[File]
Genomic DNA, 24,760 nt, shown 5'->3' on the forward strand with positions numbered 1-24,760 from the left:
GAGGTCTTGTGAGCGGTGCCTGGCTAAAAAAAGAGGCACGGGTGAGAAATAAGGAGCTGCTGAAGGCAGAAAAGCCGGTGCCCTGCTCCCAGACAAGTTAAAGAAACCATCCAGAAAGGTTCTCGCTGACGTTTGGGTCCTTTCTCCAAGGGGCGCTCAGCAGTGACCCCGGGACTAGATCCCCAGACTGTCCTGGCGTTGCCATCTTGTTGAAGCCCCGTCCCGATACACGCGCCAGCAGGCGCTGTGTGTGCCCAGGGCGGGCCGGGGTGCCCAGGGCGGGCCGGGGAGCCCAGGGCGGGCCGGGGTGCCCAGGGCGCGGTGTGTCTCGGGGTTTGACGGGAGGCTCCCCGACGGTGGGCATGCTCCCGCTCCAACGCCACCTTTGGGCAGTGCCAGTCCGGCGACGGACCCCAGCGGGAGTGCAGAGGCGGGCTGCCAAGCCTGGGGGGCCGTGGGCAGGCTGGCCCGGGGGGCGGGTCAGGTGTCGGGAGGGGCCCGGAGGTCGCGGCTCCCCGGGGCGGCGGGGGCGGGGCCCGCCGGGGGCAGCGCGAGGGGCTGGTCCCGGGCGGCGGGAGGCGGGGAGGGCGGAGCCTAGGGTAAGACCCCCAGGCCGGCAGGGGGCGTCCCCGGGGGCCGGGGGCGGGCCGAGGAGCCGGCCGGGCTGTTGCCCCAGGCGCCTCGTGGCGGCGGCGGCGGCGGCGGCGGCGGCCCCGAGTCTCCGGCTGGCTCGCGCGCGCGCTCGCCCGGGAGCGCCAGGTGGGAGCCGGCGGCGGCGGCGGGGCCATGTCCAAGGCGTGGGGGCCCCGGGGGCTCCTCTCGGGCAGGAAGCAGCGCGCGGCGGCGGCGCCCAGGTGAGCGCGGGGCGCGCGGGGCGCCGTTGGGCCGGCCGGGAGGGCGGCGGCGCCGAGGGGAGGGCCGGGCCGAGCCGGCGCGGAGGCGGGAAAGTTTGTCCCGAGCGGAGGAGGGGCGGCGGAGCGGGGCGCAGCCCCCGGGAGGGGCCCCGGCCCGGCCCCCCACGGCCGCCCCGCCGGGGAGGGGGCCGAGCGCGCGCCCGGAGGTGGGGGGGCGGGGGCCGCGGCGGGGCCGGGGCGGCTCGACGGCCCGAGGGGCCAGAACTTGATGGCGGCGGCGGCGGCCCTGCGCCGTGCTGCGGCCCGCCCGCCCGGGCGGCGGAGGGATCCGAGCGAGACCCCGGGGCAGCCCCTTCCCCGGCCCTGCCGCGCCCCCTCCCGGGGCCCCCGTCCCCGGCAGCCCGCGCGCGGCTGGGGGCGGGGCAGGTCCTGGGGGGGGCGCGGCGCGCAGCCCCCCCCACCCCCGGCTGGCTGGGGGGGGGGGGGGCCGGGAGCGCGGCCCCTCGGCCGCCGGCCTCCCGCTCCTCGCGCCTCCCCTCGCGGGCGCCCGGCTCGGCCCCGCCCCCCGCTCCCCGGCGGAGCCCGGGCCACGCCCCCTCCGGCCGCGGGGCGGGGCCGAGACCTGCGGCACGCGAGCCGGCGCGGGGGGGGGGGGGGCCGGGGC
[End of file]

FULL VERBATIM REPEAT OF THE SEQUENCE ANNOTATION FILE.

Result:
Genomic DNA, 24,760 nt, shown 5'->3' on the forward strand with positions numbered 1-24,760 from the left:
GAGGTCTTGTGAGCGGTGCCTGGCTAAAAAAAGAGGCACGGGTGAGAAATAAGGAGCTGCTGAAGGCAGAAAAGCCGGTGCCCTGCTCCCAGACAAGTTAAAGAAACCATCCAGAAAGGTTCTCGCTGACGTTTGGGTCCTTTCTCCAAGGGGCGCTCAGCAGTGACCCCGGGACTAGATCCCCAGACTGTCCTGGCGTTGCCATCTTGTTGAAGCCCCGTCCCGATACACGCGCCAGCAGGCGCTGTGTGTGCCCAGGGCGGGCCGGGGTGCCCAGGGCGGGCCGGGGAGCCCAGGGCGGGCCGGGGTGCCCAGGGCGCGGTGTGTCTCGGGGTTTGACGGGAGGCTCCCCGACGGTGGGCATGCTCCCGCTCCAACGCCACCTTTGGGCAGTGCCAGTCCGGCGACGGACCCCAGCGGGAGTGCAGAGGCGGGCTGCCAAGCCTGGGGGGCCGTGGGCAGGCTGGCCCGGGGGGCGGGTCAGGTGTCGGGAGGGGCCCGGAGGTCGCGGCTCCCCGGGGCGGCGGGGGCGGGGCCCGCCGGGGGCAGCGCGAGGGGCTGGTCCCGGGCGGCGGGAGGCGGGGAGGGCGGAGCCTAGGGTAAGACCCCCAGGCCGGCAGGGGGCGTCCCCGGGGGCCGGGGGCGGGCCGAGGAGCCGGCCGGGCTGTTGCCCCAGGCGCCTCGTGGCGGCGGCGGCGGCGGCGGCGGCGGCCCCGAGTCTCCGGCTGGCTCGCGCGCGCGCTCGCCCGGGAGCGCCAGGTGGGAGCCGGCGGCGGCGGCGGGGCCATGTCCAAGGCGTGGGGGCCCCGGGGGCTCCTCTCGGGCAGGAAGCAGCGCGCGGCGGCGGCGCCCAGGTGAGCGCGGGGCGCGCGGGGCGCCGTTGGGCCGGCCGGGAGGGCGGCGGCGCCGAGGGGAGGGCCGGGCCGAGCCGGCGCGGAGGCGGGAAAGTTTGTCCCGAGCGGAGGAGGGGCGGCGGAGCGGGGCGCAGCCCCCGGGAGGGGCCCCGGCCCGGCCCCCCACGGCCGCCCCGCCGGGGAGGGGGCCGAGCGCGCGCCCGGAGGTGGGGGGGCGGGGGCCGCGGCGGGGCCGGGGCGGCTCGACGGCCCGAGGGGCCAGAACTTGATGGCGGCGGCGGCGGCCCTGCGCCGTGCTGCGGCCCGCCCGCCCGGGCGGCGGAGGGATCCGAGCGAGACCCCGGGGCAGCCCCTTCCCCGGCCCTGCCGCGCCCCCTCCCGGGGCCCCCGTCCCCGGCAGCCCGCGCGCGGCTGGGGGCGGGGCAGGTCCTGGGGGGGGCGCGGCGCGCAGCCCCCCCCACCCCCGGCTGGCTGGGGGGGGGGGGGGCCGGGAGCGCGGCCCCTCGGCCGCCGGCCTCCCGCTCCTCGCGCCTCCCCTCGCGGGCGCCCGGCTCGGCCCCGCCCCCCGCTCCCCGGCGGAGCCCGGGCCACGCCCCCTCCGGCCGCGGGGCGGGGCCGAGACCTGCGGCACGCGAGCCGGCGCGGGGGGGGGGGGGGCCGGGGC